Juliet Lubega


1 Comment

Angry Stare

Your eyes are hollow and distant.

I can see them filling

Misty and teary

I can read their story

Between the lines of their glare

In black and white they stare

 

Your eyes balls stay still

Without a flicker

The eye lashes stand tall

I feel the fire of anger

 

Your nose points straight

Like the pointing finger

Accusing a minger

 

It seems I am a stranger

From a world up yonder

Not the person of your heart’s desire

The one you told to love for ever

 

©Juliet Lubega (unpublished 2016)

 

 

Advertisements


Leave a comment

This is a secret

What?

I said it is a secret

What if she finds out?

She will not find out?

She may, you never know

Who will tell her?

She doesn’t need to be told

How will she find out then?

The way you act

Act?

Yes, I mean your actions

Like what?

Your eyes

What about my eyes?

They wander over my body

What is wrong with that?

It is suggestive?

Of what?

Of the way you see me

I just look

It is more than that.

How?

It shows the way you feel

Don’t you know?

What?

Actions speak louder than words.

 

©Juliet Lubega (unpublished 2016)


Leave a comment

The Garden Gate

Juliet Lubega

When Ralph proposed to install a small gate to connect the garden with their neighbour, Joyce didn’t think much of it. “That is fine by me” she told him while she scrapped the last bits of food off the blue polka plate and placed it in the dish washer.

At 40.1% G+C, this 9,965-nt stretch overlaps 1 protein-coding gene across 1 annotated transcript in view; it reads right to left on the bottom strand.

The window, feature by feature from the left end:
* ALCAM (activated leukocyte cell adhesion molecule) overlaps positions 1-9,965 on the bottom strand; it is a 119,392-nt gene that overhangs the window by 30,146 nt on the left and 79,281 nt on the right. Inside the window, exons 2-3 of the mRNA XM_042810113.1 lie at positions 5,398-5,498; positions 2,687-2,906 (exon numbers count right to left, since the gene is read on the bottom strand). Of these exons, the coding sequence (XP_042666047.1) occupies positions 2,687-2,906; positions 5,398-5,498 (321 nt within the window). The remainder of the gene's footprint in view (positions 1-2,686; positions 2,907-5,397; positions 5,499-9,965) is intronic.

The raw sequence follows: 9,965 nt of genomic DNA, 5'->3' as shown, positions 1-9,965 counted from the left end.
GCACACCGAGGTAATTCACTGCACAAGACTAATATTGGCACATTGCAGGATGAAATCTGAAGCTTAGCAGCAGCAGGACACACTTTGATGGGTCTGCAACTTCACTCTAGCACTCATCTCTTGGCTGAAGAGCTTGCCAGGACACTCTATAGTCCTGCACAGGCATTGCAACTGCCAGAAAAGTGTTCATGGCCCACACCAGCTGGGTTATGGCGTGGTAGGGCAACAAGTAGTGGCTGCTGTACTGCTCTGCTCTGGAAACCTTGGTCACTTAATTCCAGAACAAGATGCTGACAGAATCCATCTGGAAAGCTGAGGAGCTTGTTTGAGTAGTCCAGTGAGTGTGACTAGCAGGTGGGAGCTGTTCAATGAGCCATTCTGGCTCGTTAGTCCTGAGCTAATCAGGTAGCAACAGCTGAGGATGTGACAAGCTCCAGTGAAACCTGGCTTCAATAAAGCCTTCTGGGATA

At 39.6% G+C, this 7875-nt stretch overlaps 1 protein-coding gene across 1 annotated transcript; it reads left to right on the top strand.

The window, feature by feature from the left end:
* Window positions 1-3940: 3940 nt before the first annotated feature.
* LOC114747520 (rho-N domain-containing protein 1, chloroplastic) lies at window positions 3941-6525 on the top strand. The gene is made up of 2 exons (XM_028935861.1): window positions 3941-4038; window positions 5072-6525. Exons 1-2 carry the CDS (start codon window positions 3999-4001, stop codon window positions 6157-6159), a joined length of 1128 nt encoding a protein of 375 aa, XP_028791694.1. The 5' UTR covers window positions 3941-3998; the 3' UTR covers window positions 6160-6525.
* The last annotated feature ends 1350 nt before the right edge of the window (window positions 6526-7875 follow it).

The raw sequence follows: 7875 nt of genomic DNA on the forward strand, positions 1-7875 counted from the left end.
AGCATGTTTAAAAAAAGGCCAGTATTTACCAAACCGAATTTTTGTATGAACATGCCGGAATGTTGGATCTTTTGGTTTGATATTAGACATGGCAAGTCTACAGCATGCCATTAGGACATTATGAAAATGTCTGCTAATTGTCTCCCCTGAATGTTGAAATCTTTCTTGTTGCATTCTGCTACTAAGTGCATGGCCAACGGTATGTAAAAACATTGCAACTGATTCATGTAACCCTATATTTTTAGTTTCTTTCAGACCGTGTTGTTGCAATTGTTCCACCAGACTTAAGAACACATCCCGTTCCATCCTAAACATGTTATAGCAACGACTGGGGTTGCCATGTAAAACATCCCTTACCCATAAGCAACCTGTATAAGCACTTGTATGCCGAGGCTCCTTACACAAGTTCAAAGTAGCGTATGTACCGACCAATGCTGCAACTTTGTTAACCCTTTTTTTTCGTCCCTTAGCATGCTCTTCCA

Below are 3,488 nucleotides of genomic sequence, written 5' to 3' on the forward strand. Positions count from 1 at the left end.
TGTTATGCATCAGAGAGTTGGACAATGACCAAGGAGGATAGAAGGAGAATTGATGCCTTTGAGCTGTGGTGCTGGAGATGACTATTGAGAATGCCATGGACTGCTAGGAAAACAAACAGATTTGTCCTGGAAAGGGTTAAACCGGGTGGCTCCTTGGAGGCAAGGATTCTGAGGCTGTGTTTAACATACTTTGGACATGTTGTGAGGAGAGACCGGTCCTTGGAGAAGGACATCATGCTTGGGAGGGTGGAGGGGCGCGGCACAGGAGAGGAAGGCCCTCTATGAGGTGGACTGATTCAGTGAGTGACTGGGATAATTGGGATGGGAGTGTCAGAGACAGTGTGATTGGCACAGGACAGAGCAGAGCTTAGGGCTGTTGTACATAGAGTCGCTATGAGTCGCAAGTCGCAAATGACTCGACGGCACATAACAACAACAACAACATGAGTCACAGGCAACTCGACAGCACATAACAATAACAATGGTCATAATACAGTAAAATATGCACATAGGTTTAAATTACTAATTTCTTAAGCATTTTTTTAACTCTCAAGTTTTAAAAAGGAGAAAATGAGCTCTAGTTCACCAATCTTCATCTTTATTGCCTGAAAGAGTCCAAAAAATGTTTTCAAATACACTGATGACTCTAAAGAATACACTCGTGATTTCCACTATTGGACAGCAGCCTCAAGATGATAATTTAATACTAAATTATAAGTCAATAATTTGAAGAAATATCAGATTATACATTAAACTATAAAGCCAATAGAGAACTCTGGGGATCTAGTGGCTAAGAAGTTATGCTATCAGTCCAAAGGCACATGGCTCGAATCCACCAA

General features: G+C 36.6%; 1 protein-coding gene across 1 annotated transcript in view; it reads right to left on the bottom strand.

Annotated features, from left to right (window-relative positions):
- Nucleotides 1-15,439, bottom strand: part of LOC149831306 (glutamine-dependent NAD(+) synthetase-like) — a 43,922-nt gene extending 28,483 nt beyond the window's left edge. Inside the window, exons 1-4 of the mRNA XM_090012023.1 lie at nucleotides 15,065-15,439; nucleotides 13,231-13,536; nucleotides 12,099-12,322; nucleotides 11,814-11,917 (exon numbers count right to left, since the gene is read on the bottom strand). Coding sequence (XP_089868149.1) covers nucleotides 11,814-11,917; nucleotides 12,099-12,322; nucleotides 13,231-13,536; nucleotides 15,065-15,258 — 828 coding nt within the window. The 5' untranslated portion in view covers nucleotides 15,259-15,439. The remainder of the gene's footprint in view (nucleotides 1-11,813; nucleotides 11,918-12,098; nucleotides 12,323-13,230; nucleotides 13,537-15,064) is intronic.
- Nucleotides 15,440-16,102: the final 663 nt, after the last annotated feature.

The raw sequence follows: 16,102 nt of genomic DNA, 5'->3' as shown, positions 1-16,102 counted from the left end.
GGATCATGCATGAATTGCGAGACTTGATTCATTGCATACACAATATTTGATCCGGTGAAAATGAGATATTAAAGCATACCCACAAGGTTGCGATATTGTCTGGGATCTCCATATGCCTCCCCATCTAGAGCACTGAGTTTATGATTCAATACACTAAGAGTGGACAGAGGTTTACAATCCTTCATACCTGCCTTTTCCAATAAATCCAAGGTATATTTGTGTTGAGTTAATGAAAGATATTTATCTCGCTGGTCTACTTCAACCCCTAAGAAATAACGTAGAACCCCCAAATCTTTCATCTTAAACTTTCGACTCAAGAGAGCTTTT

“I don’t have to go around to the front door and knock then?” Tammi asked, breaking into a smile and looking at her Mum. Her braids dangling at the back on her neck. Yellow and white beads attached to their edges. She was dressed in her yellow Pudsey onesie and holding the Barbie doll, their neighbour Ronke gave her for Christmas
Her smile revealed gaps in her teeth.
“How much money did the tooth fairy give you last time? Joyce asked as she smiled back at her daughter.
“So can I go through the gate to play with Nia?” Tammi asked…

View original post 379 more words


2 Comments

It is 7 pm in Uganda

Around 7pm it was getting dark and the temperatures plummeting. I was sitting outside trying to keep warm in front on the burning charcoal stove. My son sat next to me observing how my niece was cooking sauce in a pan over the hostile flames.
The chicken appeared from the corner of the house walking towards us. He jumped up from his stool.
“Sit down” I told him.
“The chicken is coming” he replied.
“It just needs to pass to go to bed” I said.
“Where is it its bed?” he asked
“In the indoor kitchen” I replied.
“Do they all have beds?” he asked.
“Yes, at 7 pm every day, they all stop running around and go home?” I replied.
I explained that every chicken is trained by its owner to know its home. When we brought this one from the village, it was tied using a banana fibre by one leg, to a post near the house for 3 days to enable it to learn its surroundings. Then it was let to run freely around the neighbourhood during the day, pecking for food.
“When you see the chicken coming home, then you know it is 7 pm” I told him.
He looked at me in astonishment.
“Do you mean all the chicken know their homes?” He asked
“Yes they do” I replied.